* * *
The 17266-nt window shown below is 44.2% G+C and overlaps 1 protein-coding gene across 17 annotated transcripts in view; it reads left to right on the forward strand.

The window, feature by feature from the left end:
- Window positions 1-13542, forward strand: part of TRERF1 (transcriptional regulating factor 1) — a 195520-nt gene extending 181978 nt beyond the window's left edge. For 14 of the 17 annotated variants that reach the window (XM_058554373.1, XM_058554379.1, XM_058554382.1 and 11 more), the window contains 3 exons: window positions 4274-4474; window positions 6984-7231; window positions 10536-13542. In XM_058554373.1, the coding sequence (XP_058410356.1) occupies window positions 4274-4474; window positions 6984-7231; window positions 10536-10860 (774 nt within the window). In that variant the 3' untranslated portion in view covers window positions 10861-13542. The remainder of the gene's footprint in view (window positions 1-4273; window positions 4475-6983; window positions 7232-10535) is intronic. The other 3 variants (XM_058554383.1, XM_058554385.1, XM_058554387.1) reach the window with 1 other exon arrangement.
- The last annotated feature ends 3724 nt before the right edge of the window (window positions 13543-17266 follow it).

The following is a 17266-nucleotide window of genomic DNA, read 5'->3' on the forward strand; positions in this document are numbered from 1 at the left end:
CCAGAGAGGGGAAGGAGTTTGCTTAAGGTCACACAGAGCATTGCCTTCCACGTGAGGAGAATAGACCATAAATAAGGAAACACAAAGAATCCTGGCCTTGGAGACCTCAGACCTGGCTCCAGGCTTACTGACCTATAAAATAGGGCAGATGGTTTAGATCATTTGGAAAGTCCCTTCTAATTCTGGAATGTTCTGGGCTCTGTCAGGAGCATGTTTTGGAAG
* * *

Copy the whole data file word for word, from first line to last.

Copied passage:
The 17266-nt window shown below is 44.2% G+C and overlaps 1 protein-coding gene across 17 annotated transcripts in view; it reads left to right on the forward strand.

The window, feature by feature from the left end:
- Window positions 1-13542, forward strand: part of TRERF1 (transcriptional regulating factor 1) — a 195520-nt gene extending 181978 nt beyond the window's left edge. For 14 of the 17 annotated variants that reach the window (XM_058554373.1, XM_058554379.1, XM_058554382.1 and 11 more), the window contains 3 exons: window positions 4274-4474; window positions 6984-7231; window positions 10536-13542. In XM_058554373.1, the coding sequence (XP_058410356.1) occupies window positions 4274-4474; window positions 6984-7231; window positions 10536-10860 (774 nt within the window). In that variant the 3' untranslated portion in view covers window positions 10861-13542. The remainder of the gene's footprint in view (window positions 1-4273; window positions 4475-6983; window positions 7232-10535) is intronic. The other 3 variants (XM_058554383.1, XM_058554385.1, XM_058554387.1) reach the window with 1 other exon arrangement.
- The last annotated feature ends 3724 nt before the right edge of the window (window positions 13543-17266 follow it).

The following is a 17266-nucleotide window of genomic DNA, read 5'->3' on the forward strand; positions in this document are numbered from 1 at the left end:
CCAGAGAGGGGAAGGAGTTTGCTTAAGGTCACACAGAGCATTGCCTTCCACGTGAGGAGAATAGACCATAAATAAGGAAACACAAAGAATCCTGGCCTTGGAGACCTCAGACCTGGCTCCAGGCTTACTGACCTATAAAATAGGGCAGATGGTTTAGATCATTTGGAAAGTCCCTTCTAATTCTGGAATGTTCTGGGCTCTGTCAGGAGCATGTTTTGGAAG